It has been argued that death undercuts meaning, in the sense that as long as our lives will have to end someday our lives cannot be meaningful. That certainly plays a part in why death is often perceived as the greatest evil: not merely because it sets an end to our life, but because it renders all we do meaningless. Allegedly it is for this reason that we need to do everything in our power to stop the presently inevitable decline of our bodies and to extend human lifespan indefinitely. Yet there is also the opposite view that, far from taking the meaning out of life, death, or mortality, is a precondition of a meaningful life, so that an immortal life would necessarily be devoid of meaning.
Now obviously death cannot be both a precondition of a meaningful life and an obstacle to it. So which is it? In order to find out, several questions need to be answered, beginning with what exactly we mean when we talk about meaning, but also in what way the fact that we have to die can be thought to undercut meaning. But we must also ask whether life will inevitably become meaningless in an indefinitely extended life. Can we see the value in things only if they are fragile and bound to perish? Why should it be necessary for life to have not only a beginning, but also an end? Would that imply that for the world as a whole to have meaning, it too will have to end one day? And why should we need a final purpose, instead of an open-ended sequence of purposes to find meaning in life? The project intends to answer these questions.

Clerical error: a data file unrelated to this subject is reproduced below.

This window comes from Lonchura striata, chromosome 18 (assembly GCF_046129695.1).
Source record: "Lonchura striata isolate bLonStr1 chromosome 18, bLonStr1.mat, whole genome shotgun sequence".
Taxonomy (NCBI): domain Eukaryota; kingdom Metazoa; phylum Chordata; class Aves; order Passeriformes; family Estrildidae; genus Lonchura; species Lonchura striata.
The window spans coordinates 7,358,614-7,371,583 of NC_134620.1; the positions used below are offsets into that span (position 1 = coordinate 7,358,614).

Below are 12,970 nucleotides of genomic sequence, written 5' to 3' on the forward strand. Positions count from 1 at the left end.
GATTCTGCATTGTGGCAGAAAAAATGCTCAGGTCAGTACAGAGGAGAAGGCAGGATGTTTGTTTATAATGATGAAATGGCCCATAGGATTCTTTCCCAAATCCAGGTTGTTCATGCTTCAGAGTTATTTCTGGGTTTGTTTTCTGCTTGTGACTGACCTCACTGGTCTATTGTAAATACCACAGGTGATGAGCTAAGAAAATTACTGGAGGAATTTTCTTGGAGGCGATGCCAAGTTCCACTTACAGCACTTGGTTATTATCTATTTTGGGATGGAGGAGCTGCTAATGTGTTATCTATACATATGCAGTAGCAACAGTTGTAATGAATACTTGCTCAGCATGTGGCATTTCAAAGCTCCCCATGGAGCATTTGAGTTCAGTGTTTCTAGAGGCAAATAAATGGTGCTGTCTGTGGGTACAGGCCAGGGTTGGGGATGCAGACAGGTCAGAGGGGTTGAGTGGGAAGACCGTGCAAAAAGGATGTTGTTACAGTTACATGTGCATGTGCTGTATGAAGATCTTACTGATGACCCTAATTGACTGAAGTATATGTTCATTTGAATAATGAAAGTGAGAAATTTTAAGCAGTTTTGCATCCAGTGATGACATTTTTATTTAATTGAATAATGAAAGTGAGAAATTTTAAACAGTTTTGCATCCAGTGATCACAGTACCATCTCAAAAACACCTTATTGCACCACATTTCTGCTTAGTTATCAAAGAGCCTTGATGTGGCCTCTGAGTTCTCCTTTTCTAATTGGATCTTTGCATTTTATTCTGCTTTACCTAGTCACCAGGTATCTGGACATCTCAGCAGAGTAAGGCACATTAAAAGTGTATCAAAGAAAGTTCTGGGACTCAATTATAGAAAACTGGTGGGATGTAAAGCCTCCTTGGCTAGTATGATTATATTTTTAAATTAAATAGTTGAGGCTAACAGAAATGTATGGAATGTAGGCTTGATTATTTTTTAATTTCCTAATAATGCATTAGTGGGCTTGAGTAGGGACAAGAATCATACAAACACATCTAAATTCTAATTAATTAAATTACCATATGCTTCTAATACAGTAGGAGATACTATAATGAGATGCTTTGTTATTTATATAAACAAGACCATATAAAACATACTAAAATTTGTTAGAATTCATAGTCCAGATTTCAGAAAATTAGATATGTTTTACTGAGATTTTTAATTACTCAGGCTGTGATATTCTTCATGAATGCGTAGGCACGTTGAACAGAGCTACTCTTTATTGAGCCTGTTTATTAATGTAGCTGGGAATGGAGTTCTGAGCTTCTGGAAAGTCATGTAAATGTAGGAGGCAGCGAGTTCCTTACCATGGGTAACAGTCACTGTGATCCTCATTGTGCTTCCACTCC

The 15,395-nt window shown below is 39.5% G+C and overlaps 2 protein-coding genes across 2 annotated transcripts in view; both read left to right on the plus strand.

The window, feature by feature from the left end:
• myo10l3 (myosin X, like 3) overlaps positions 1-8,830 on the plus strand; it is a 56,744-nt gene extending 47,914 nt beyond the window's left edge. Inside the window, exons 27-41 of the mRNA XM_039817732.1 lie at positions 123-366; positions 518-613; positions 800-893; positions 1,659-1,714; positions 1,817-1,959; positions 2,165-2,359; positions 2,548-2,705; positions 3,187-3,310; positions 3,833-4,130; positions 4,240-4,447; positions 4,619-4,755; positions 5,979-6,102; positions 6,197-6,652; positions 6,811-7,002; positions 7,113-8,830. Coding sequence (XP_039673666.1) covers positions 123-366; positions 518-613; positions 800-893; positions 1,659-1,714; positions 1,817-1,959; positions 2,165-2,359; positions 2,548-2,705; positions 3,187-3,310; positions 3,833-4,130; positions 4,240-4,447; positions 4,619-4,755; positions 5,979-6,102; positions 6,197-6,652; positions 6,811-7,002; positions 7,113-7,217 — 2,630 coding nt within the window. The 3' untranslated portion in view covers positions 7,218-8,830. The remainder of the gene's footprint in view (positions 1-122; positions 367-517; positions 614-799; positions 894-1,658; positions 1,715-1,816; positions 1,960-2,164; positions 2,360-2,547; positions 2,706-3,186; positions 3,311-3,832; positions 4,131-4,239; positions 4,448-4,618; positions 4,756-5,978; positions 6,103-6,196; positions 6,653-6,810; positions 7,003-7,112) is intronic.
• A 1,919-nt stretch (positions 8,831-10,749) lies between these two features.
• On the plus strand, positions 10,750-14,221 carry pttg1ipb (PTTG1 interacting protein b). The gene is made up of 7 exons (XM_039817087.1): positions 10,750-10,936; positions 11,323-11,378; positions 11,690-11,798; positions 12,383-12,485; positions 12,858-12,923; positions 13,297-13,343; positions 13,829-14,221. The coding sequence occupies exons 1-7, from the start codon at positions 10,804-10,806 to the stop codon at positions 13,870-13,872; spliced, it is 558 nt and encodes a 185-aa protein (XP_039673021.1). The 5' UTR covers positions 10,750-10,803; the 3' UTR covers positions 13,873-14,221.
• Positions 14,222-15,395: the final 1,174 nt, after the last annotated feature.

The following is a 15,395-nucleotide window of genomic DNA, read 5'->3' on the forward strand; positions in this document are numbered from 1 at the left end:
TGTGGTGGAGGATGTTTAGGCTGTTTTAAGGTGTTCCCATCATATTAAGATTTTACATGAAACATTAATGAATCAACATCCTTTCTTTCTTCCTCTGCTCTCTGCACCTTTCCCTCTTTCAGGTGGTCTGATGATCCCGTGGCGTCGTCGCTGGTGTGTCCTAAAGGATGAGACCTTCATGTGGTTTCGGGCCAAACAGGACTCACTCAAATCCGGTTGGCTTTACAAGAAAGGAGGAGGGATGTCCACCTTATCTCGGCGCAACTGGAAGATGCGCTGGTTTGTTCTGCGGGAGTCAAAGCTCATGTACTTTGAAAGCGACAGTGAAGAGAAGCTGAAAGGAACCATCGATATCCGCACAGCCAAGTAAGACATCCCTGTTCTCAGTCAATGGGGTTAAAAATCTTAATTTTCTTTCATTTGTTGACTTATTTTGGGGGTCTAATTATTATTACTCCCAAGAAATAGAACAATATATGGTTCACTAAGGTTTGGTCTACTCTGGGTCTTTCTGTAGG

I have just finished my first book on the topic (The Meaning of Life and Death), which is an exploration of the ideas of ten philosophers and writers who have all, in one way or another, wrestled with the problem of finding a meaning in a mortal world. It contains chapters on Kierkegaard, Schopenhauer, Nietzsche, Dostoyevsky, Tolstoy, Melville, William James, Camus, Proust, and Wittgenstein. The book is scheduled to be published by Bloomsbury in 2019.
I am now working on a second book, provisionally titled The Analysis of Meaning, which explores the topic in a more systematic way. A number of “reading notes” that will feed into the discussion are already available on my Academia page. See for instance Daniel Hill on God, Purpose and the Meaning of Life, Kai Nielsen on Death and the Meaning of Life or George Pitcher on Misfortunes of the Dead.
Connected to the project is also the first of our newly launched Royal Institute of Philosophy series of lectures, which will take place in the World Museum on October 12th, 2018. Michael Puett (Harvard) will speak about “Chinese Philosophy and the Meaning of Life”. Find out more about this event.
Finally, the Department of Philosophy is going host the Royal Institute of Philosophy Annual Conference on “Meaning in Life and the Knowledge of Death” in 2020. The conference aims to increase our understanding of a) what meaning in life is: how it is to be understood, what its constituents are, and how it can be properly distinguished from other features that are commonly thought to be required for a good life, such as happiness, b) in what way, if any, mortality can be said to be detrimental to a life’s meaningfulness and what follows from this for the desirability of radical life extension and other (limit-removing) alterations of the present human condition, and c) in what way, if any, death and mortality can be said to be requisites or at least constituents of a meaningful life. Confirmed invited speakers include: Margaret Papst Battin, Havi Carel, John Martin Fischer, Guy Kahane, Frances Kamm, Antti Kauppinen, Thaddeus Metz, Sven Nyholm, Aaron Smuts, Fredrik Svenaeus, and James Stacey Taylor.
Back to: Department of Philosophy